The "Let's Be Supporters for Our Besieged Brothers" campaign premises on donating one hundred euros per month for every Palestinian family through leaflets handed out in mosques, schools and predominantly Arab and Muslim areas.
"The campaign is an effort to help break the economic siege on the Palestinians," Hani Ibrahim of the Palestine Humanitarian Group in Austria told IslamOnline.net Friday, April 21.
"The 100 euros are really a nominal sum, but we hope it will be significant in the current crisis and that it will not be a burden on donors."
The new Palestinian government, which inherited not only an empty treasury but 1.7 billion dollars in debts, has been unable to pay thousands of civil servants because of aid cuts by the US and the EU.
Israel has also frozen the transfer of tax and customs receipts it collects on behalf of the Palestinian Authority, worth up to $50 million a month.
The Palestinian government needs $170 million a month, out of which $115 million goes to paying salaries.
Ibrahim said the Palestinian children are taking the burnt of the current financial crunch. (Reuters)
Ibrahim urged Muslim minorities in other European countries to follow suit as "such donations help improve the morale of the Palestinian people enormously."
"The Palestinian children are taking the brunt of this crisis as their fathers have not received salaries over the past three months," Ibrahim noted.
A UN report released Wednesday, April 19, warned that unemployment and poverty levels are set to sharply rise in the occupied Palestinian territories if the new Palestinian government failed to survive the current financial crisis.
The document said the Palestinian Authority employees could lose their incomes, raising the poverty level to 67 percent in 2006 and going as high as 74 percent by 2008.
Ibrahim thanked the Austrian government for facilitating aid transfer to the Palestinian territories.
"The Foreign Ministry is indeed forthcoming in resolving problems we come across; but the Israeli occupation is the main stumbling block to our effort," he said.
Islam, which was officially acknowledged in Austria in 1912, is considered the second religion in the country after Catholic Christianity.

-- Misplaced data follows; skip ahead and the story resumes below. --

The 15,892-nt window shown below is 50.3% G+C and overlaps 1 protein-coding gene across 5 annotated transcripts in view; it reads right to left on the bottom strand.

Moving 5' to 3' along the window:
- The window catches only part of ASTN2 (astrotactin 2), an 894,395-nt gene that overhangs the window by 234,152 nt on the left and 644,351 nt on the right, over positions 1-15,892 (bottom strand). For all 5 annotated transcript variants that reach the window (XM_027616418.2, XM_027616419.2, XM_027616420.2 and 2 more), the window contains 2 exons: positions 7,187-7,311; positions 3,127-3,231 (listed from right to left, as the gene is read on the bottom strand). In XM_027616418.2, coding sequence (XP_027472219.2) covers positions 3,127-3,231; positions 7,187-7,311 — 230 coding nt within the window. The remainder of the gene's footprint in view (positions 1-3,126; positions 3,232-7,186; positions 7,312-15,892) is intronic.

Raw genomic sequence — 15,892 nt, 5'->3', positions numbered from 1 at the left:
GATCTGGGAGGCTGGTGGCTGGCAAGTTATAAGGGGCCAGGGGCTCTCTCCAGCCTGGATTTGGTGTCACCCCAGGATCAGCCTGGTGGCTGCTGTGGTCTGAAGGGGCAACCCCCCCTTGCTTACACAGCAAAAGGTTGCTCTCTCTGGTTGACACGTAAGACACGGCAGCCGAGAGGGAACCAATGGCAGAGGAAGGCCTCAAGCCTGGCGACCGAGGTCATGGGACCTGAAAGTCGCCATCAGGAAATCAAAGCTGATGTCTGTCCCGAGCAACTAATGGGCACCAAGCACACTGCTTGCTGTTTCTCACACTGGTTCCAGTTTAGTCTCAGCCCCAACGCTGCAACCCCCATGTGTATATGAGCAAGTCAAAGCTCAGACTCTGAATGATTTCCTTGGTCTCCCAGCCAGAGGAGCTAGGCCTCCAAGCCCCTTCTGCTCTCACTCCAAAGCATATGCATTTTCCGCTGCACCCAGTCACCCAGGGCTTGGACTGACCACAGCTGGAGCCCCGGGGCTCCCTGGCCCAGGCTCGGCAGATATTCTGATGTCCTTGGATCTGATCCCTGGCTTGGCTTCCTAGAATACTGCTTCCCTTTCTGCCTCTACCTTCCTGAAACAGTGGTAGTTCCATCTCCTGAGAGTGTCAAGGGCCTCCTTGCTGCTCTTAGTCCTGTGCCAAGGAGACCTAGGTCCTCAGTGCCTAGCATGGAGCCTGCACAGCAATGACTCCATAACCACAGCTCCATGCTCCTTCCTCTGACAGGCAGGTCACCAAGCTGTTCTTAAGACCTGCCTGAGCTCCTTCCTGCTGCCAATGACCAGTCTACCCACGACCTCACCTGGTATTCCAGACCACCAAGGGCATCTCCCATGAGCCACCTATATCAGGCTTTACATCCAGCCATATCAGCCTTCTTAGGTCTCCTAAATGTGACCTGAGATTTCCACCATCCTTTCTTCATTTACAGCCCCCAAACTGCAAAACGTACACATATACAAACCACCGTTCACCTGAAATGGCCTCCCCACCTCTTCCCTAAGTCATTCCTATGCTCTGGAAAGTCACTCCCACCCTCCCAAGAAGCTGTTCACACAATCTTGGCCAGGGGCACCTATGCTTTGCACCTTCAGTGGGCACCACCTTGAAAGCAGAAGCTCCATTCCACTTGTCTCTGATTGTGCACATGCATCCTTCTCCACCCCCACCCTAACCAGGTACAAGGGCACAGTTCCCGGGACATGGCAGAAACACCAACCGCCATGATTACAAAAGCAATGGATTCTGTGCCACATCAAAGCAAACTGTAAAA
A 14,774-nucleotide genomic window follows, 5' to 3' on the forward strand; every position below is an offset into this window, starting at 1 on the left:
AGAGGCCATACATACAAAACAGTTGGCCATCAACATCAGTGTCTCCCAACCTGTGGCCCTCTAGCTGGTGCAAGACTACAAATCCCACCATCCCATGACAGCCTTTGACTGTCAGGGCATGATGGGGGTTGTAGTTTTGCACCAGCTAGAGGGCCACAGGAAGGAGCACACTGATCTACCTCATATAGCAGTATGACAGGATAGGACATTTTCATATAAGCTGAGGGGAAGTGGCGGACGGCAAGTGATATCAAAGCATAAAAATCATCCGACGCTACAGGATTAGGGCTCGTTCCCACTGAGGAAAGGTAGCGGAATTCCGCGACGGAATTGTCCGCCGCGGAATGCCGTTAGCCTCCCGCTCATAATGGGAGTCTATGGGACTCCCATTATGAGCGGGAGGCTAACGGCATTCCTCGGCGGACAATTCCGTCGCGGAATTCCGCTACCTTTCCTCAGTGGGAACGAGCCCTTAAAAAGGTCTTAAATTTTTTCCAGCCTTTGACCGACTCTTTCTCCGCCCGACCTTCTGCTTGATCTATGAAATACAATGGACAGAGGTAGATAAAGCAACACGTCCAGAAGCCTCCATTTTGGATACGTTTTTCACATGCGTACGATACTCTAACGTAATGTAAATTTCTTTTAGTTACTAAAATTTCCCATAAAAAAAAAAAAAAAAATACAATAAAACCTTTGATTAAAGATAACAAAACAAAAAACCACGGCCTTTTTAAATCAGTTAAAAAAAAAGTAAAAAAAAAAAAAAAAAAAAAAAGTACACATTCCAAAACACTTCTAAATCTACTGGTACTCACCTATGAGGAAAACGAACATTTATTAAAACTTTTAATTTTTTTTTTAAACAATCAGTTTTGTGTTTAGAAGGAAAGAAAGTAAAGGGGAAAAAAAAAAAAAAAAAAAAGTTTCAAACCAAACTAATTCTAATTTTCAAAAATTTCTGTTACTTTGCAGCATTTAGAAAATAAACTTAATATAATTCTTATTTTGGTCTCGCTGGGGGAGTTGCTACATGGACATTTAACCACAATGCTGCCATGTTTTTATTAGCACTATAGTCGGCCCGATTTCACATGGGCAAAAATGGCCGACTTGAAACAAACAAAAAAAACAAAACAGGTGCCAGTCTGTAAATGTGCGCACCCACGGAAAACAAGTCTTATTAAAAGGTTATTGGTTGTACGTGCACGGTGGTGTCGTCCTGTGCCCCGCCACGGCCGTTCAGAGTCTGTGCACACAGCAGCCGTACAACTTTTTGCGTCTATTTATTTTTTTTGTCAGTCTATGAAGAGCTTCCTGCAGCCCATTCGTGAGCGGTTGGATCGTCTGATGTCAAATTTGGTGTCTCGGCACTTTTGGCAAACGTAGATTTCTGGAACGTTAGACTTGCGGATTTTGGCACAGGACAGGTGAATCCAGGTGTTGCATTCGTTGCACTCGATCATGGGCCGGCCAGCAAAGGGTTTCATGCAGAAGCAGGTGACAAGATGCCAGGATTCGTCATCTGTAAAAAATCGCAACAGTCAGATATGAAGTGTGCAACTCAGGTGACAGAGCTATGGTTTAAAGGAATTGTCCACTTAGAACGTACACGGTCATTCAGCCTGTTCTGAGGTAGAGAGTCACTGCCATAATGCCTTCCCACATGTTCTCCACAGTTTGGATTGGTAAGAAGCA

Muslims are estimated at 400,000 in Austria, making up 4% of the country's 8 million population.
Arab donations for the Palestinians, meanwhile, continued after a couple of Gulf and Middle East countries took the initiative earlier this week.
The Arab Monetary Fund (AMF) said Thursday, April 20, it will funnel about $50 million into projects to ease the hardships facing the Palestinians.
Qatar was the first Arab country to announce on Monday, April 17, giving $50 million in aid to the Palestinian Authority.
Iran also announced that it was giving $100 million in aid to the new Palestinian government, doubling the initial figure it pledged.
A source close to the delegation that accompanied Palestinian Foreign Minister Mahmoud Al-Zahar in his recent multi-leg Arab tour said Saudi Arabia intended to honor its 92-million-dollar pledge it made in the Arab summit in Khartoum, according to the London-based Al-Hayat newspaper.
Syria also set April 30 as a "day of solidarity" for making donations for the Palestinians.
The Arab League has raised up so far up to $71 million from an Arab grassroots donation call it voiced earlier this month, according to the Palestinian Authority.
The Itlaf Al-Kheir, which has up to 56 affiliate organizations in the Muslim world, has also launched a similar campaign, starting with Algeria.Güncelleme Tarihi: 20 Eylül 2018, 18:16